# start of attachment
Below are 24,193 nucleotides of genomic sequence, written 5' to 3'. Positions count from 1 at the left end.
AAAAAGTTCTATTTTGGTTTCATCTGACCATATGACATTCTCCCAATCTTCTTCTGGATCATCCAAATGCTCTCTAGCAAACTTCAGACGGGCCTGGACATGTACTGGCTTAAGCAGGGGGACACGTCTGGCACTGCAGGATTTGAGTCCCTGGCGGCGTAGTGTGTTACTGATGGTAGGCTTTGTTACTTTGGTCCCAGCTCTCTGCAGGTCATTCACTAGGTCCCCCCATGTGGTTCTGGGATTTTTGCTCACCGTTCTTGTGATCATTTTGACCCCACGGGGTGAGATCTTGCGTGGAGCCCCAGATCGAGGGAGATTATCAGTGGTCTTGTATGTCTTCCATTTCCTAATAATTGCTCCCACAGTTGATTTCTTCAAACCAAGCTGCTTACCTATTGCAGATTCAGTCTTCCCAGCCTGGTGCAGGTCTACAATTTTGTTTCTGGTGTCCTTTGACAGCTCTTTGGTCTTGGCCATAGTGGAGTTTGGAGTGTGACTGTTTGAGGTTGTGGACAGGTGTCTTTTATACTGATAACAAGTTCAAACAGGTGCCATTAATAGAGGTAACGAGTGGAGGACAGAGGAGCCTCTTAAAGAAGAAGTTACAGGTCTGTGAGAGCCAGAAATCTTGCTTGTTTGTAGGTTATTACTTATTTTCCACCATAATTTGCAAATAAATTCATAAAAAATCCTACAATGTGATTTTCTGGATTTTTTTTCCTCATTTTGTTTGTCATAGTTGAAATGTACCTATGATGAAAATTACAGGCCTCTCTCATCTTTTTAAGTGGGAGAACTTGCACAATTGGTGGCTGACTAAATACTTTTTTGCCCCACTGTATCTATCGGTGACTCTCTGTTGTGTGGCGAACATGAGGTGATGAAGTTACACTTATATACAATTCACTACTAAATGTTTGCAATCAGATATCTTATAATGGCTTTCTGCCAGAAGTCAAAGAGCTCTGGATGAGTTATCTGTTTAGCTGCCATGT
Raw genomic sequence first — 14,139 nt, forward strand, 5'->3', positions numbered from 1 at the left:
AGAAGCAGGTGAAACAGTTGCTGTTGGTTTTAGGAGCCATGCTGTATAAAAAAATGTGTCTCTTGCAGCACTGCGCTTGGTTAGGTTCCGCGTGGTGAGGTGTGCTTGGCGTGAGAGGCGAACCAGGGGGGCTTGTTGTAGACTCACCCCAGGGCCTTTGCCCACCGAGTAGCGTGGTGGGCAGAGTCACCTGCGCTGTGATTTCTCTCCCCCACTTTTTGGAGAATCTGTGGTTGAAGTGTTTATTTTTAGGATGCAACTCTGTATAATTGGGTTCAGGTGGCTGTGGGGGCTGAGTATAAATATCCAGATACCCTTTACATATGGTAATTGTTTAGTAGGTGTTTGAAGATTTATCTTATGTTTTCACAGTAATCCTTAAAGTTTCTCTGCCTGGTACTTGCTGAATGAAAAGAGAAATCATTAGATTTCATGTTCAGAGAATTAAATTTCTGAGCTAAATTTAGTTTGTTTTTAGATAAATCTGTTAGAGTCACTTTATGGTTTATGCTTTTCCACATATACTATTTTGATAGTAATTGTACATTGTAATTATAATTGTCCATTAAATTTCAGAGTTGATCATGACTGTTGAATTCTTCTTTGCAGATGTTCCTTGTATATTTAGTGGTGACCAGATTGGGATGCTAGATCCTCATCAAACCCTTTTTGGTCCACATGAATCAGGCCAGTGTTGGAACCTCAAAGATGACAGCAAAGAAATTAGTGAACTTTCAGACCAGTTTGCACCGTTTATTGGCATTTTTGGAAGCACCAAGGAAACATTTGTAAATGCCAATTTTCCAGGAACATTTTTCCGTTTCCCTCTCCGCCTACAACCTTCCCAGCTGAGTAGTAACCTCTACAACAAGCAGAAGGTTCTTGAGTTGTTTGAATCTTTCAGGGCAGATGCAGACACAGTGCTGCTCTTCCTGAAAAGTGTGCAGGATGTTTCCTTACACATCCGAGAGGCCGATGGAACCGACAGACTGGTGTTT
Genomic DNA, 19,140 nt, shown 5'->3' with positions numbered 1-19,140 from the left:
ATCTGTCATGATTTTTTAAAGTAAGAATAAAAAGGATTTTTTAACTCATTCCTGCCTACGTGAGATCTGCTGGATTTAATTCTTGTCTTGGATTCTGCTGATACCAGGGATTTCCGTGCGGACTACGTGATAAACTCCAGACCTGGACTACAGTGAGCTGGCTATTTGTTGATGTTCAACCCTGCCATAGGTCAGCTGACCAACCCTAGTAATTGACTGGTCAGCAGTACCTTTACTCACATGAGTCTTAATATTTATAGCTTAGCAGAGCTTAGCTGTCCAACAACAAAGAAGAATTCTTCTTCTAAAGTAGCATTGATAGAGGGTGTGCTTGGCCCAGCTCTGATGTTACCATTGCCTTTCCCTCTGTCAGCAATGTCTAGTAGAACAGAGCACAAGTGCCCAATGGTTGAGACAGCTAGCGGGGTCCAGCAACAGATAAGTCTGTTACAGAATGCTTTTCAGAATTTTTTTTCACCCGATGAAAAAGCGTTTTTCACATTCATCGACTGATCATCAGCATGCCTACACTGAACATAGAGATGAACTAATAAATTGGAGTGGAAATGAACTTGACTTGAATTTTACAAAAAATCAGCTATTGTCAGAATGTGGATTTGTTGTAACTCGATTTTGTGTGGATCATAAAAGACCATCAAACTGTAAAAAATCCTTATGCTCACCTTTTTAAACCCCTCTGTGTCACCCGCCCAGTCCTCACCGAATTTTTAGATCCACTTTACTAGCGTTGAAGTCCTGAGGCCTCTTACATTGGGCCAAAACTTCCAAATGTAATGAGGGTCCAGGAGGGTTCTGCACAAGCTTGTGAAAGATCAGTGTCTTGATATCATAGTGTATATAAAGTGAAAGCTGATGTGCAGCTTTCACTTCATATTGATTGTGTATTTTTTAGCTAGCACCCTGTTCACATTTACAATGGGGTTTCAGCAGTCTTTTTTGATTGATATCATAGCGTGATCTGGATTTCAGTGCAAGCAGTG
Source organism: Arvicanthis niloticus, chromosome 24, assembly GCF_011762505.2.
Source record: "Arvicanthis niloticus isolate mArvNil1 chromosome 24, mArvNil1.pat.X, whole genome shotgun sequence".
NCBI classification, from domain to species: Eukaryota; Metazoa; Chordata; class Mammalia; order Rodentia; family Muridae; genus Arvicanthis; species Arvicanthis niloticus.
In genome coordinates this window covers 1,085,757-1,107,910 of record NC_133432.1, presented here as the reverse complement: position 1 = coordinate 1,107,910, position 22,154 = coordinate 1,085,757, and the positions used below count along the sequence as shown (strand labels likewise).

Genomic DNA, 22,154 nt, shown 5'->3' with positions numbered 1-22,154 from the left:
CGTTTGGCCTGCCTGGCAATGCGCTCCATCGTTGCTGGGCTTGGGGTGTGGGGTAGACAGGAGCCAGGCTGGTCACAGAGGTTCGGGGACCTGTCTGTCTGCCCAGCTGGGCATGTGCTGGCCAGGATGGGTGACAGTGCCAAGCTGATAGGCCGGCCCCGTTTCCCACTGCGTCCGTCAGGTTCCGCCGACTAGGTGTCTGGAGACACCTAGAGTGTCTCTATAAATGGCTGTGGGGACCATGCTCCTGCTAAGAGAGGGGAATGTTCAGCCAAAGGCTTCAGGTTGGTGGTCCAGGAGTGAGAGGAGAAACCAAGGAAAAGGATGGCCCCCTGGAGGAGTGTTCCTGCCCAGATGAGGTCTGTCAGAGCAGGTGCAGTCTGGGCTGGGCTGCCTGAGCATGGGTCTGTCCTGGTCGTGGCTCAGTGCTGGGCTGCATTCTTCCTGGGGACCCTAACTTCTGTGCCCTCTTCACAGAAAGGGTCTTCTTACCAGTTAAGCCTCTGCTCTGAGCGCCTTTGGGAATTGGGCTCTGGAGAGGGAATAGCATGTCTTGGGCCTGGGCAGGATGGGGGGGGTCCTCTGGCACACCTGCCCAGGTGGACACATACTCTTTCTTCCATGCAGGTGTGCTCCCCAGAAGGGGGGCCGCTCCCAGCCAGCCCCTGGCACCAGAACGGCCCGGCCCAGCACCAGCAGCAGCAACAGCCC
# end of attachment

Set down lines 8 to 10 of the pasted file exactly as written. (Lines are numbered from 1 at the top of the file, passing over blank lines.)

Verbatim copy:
Source record: "Arvicanthis niloticus isolate mArvNil1 chromosome 24, mArvNil1.pat.X, whole genome shotgun sequence".
NCBI classification, from domain to species: Eukaryota; Metazoa; Chordata; class Mammalia; order Rodentia; family Muridae; genus Arvicanthis; species Arvicanthis niloticus.
In genome coordinates this window covers 1,085,757-1,107,910 of record NC_133432.1, presented here as the reverse complement: position 1 = coordinate 1,107,910, position 22,154 = coordinate 1,085,757, and the positions used below count along the sequence as shown (strand labels likewise).